|Adrian McNeil playing his sarod|
Around two decades back, the Australian sarodiya-musicologist Adrian McNeil wrote a fascinating article called ‘Why Hindustani Musicians are Good Cooks’. In this extremely imaginative piece, McNeil shows how the process of exploration of a raag by a Hindustani classical musician is very similar to the process of cooking. Not only this, he manages to explain, mainly for an audience who is unfamiliar with this genre of music, the nature of performance of a raag in culinary terms. He says that just as in cooking, one needs three kinds of ingredients – primary (like chicken, potatoes etc.), secondary (like onions, ginger, garlic, oil etc.) and tertiary (like spices, salt etc.), so in the performance of a raag we need three such kinds of constituent parts – the basic scale/mod as the primary component, vadi, samvadi, chalan, pakad etc. as the secondary elements and gamak, shruti etc. as the tertiary ones. Just like cooking, the performance of a raag hinges on the right mix of all these components. McNeil closes with the perceptive comment:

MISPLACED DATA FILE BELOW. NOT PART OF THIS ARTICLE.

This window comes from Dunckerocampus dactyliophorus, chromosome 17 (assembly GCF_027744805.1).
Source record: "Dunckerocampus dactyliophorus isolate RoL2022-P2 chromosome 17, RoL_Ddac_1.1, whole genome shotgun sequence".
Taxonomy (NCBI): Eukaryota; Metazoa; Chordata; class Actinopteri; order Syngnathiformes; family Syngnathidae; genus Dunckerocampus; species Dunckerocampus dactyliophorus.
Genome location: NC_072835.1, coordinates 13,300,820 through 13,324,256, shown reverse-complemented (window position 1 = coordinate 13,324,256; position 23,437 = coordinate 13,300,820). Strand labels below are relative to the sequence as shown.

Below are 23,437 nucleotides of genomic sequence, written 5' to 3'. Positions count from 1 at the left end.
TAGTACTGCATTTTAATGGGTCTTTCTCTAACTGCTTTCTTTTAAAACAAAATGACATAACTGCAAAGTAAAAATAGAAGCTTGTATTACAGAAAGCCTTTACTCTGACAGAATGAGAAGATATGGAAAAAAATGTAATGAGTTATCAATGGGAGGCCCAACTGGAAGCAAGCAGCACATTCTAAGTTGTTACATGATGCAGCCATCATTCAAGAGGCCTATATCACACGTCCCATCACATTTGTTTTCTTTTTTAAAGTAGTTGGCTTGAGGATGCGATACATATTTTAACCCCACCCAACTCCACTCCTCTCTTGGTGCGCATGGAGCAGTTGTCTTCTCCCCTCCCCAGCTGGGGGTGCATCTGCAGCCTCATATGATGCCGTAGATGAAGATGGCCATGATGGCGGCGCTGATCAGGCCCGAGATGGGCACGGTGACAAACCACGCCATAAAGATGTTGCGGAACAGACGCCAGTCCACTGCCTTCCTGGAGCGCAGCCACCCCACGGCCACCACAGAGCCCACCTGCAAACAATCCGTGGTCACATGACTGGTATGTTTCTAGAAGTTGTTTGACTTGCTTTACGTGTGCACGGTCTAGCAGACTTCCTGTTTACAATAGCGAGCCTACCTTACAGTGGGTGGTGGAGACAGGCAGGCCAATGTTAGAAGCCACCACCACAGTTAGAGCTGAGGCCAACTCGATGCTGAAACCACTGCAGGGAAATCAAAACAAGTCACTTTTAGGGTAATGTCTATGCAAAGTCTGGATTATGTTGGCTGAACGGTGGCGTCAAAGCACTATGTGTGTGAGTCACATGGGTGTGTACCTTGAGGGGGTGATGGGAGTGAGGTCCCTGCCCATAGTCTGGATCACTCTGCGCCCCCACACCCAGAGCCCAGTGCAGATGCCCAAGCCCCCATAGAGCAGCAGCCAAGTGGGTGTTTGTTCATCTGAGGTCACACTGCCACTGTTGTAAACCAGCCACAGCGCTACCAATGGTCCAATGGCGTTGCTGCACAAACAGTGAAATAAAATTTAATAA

‘I have observed during my association with many practicing Indian musicians over the last decade or so, that on the whole their ability to prepare tasty food is by no means confined to one or two individuals from amongst this profession. This situation could be due to the parallels that exist in the cognitive processes involved in preparing a tasty dish of Indian food and interpreting a rag, as has been described above. It is for this reason that I assert that Hindustani musicians are good cooks.’
Got impressed by the idea and convinced by the arguments in my first read. It has also been one of the major inspirations behind this blog. McNeil’s recipe is ready to be tried out in Asian Music, vol. 25, no. 1/2, 1993-1994, pp. 69-80.